That number is indeed increasing, but a new Harvard study has found that the expansion is coming from "able-bodied-adults with out dependents (ABAWDs).

In the past 4 years, the number of ABAWD's on food stamps has skyrocketed by over 2 million. Food Stamps enrollment grew by 53% between Fiscal Year 2007 and Fiscal Year 2010---26 million to nearly 40 million---but it has more than doubled among ABAWDs during that time---from 1.7 million to 3.9 million, an increase of about 127%.

This suggests there is something very wrong with SNAP, particularly in light of the fact that the government actually spends money to recruit people to sign up for it.

The government spends $80 billion on Food Stamps.

It is creating a dependent nation. But is this dependency being created purposefully or inadvertently?

Historically, tyranny is always built off dependency. When those seeking to expand their power advocate for the poor and needy, they create a power base without ever having to advocate for their own rise to increased power.

So who is really intended to benefit from the "income equality" and war on poverty policies? If it is indeed the poor and those in need, then a 50 year look at the policies would, say, find a better way. If the policies are designed to empower those who administrate them, then they would say more is better.

A blessing or a curse?

An act of compassion or a ploy to increase the power of the ruling class?

A groundbreaking new study by renowned Harvard economist Raj Chetty and his colleagues confirm that children entering the labor market today have the same chances of moving up in their income distribution relative to their parents as children born in the 1970s.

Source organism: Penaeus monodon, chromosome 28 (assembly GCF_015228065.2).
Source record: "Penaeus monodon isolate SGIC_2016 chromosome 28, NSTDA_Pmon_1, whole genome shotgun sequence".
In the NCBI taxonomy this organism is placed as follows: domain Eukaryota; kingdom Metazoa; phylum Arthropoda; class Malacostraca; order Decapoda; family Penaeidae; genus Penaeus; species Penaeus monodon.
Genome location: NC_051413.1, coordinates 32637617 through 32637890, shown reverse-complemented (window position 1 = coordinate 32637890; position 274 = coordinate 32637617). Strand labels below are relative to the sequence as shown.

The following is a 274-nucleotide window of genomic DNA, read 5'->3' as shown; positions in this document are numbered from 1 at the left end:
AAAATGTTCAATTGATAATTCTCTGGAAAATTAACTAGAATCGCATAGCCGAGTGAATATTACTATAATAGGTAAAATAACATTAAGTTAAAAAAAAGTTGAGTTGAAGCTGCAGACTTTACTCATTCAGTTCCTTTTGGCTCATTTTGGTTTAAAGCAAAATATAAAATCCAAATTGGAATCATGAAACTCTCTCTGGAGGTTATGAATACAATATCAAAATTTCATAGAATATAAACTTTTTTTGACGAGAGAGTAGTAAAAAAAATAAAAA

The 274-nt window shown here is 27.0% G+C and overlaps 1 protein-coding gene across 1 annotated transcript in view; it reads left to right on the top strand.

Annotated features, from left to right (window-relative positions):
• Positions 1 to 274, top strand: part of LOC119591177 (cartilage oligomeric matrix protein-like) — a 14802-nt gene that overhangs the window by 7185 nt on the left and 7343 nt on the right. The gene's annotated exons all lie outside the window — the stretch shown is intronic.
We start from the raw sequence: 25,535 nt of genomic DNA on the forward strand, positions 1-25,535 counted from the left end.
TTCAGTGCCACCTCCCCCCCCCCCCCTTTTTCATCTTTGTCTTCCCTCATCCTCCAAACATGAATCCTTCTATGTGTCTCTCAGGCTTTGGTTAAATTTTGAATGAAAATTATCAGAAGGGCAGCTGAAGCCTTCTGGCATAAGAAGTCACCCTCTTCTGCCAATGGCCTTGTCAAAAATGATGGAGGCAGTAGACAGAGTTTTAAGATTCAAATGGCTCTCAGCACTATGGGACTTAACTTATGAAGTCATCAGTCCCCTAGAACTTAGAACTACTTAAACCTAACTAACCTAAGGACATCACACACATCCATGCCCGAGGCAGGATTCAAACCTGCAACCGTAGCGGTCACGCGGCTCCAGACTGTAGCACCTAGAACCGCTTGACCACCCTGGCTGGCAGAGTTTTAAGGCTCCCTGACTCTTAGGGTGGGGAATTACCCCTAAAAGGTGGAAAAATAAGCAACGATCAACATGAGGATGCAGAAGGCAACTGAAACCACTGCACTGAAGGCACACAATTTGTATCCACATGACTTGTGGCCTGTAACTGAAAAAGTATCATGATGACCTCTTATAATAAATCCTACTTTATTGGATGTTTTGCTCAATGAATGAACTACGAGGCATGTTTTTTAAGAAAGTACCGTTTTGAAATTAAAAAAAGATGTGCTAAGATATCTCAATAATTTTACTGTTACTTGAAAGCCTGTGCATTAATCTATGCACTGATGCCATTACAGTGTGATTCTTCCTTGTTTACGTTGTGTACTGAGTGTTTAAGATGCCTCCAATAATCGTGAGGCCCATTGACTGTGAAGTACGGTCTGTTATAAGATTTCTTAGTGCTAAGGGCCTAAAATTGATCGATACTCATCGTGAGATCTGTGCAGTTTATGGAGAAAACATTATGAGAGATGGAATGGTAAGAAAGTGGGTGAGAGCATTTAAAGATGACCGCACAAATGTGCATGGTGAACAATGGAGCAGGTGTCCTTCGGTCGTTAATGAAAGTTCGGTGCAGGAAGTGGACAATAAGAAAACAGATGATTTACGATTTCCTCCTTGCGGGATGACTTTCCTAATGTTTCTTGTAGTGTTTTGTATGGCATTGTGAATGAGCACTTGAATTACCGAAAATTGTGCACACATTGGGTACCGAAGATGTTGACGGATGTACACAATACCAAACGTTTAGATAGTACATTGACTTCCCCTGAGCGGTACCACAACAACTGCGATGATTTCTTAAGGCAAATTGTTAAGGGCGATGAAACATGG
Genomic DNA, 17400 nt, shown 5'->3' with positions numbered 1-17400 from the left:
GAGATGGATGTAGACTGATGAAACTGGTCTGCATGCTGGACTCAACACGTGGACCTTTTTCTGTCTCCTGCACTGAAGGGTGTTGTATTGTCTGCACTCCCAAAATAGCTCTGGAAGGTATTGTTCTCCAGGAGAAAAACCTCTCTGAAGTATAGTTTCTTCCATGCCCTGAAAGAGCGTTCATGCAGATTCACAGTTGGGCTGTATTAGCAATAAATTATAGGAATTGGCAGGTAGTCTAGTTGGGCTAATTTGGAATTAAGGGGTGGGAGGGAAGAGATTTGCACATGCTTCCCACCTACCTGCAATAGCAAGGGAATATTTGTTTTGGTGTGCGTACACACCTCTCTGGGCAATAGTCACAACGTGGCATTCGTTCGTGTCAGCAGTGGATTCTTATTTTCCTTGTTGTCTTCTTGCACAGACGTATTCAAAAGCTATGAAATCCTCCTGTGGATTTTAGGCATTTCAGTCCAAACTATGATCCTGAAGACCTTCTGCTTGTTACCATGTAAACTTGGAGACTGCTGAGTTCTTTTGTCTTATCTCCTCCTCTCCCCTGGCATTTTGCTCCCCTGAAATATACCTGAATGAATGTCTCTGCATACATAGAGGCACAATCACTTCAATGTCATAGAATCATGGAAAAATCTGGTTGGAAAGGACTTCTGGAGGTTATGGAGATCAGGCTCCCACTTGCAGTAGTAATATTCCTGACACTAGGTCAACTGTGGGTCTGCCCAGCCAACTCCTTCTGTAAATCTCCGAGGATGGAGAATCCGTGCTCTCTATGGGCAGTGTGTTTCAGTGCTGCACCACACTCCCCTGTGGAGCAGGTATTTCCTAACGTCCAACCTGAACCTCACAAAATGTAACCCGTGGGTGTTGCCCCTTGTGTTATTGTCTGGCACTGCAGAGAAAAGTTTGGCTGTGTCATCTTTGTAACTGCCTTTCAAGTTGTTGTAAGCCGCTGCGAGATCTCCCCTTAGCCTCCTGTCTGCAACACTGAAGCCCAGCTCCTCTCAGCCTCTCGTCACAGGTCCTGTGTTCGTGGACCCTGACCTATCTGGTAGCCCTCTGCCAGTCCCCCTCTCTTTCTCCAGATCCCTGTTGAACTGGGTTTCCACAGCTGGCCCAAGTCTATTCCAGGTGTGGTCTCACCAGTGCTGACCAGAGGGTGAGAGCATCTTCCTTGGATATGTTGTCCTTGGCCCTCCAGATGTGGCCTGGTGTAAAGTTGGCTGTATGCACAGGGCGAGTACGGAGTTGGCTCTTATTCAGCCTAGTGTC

The authors of the study explain that rates of upward mobility have remained "extremely stable".

They say the conventional narrative, one that President Obama calls "the defining challenge of our times," hinges on the notion that it is now harder to move up in America than it was in the past is simply not true.

So why not focus on creating more opportunity and less government dependence?

The answer seems to lie in the motives.

And how should the issue of poverty be addressed? There are those among us who truly need help.

While there may be a small role for government, it must be a very small one.

The religious left use the words and teaching of Jesus to further affirm the growth of government in relation to helping the poor. That is a distortion of what He taught.

New Testament teaching admonishes Christians, not the government to help the poor.

When government creates a welfare state, it not only sets the stage for tyranny, but steals opportunities from those who are drawn into the government system.

It steals the opportunity for one to achieve certain goals, it robs the individual of self respect and accomplishment.

It also teaches individuals to look to the government rather than God for help and provision. Christian churches and individuals have led in humanitarian causes for the past 2000 years.

A government under control is a better plan than a government in control. And it is more compassionate.